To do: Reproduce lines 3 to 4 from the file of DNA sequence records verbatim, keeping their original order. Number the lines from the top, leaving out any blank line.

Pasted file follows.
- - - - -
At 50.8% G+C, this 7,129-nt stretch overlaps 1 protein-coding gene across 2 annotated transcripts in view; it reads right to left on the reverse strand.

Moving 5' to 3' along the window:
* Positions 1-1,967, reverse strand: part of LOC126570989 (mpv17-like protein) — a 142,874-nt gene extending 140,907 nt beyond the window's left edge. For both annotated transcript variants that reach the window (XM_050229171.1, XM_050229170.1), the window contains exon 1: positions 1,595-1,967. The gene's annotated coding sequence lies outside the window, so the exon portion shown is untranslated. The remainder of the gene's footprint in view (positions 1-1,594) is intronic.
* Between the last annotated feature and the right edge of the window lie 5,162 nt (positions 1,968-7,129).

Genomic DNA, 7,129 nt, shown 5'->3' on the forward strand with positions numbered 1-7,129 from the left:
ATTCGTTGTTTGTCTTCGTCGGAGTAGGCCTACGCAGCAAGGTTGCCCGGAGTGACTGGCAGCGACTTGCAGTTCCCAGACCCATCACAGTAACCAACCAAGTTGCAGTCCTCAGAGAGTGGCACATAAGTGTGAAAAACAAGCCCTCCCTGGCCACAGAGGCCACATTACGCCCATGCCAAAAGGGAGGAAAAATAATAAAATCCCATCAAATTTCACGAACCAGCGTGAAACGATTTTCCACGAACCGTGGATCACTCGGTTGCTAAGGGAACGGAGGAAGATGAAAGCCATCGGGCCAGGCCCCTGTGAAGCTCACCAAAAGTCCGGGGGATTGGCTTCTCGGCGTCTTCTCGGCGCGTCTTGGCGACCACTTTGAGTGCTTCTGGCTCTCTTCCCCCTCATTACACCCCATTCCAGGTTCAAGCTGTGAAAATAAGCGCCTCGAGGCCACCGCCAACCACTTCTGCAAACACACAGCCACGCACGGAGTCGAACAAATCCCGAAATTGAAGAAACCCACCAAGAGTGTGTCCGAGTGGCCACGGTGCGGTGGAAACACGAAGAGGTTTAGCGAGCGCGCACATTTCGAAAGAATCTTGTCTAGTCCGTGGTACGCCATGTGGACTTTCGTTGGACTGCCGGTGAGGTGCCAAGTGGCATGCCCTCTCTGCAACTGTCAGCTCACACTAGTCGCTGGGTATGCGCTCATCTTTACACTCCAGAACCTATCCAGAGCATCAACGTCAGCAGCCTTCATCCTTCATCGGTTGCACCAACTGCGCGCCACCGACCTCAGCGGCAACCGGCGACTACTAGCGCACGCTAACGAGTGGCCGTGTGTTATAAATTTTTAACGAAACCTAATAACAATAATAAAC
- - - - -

* Positions 1-1,967, reverse strand: part of LOC126570989 (mpv17-like protein) — a 142,874-nt gene extending 140,907 nt beyond the window's left edge. For both annotated transcript variants that reach the window (XM_050229171.1, XM_050229170.1), the window contains exon 1: positions 1,595-1,967. The gene's annotated coding sequence lies outside the window, so the exon portion shown is untranslated. The remainder of the gene's footprint in view (positions 1-1,594) is intronic.
* Between the last annotated feature and the right edge of the window lie 5,162 nt (positions 1,968-7,129).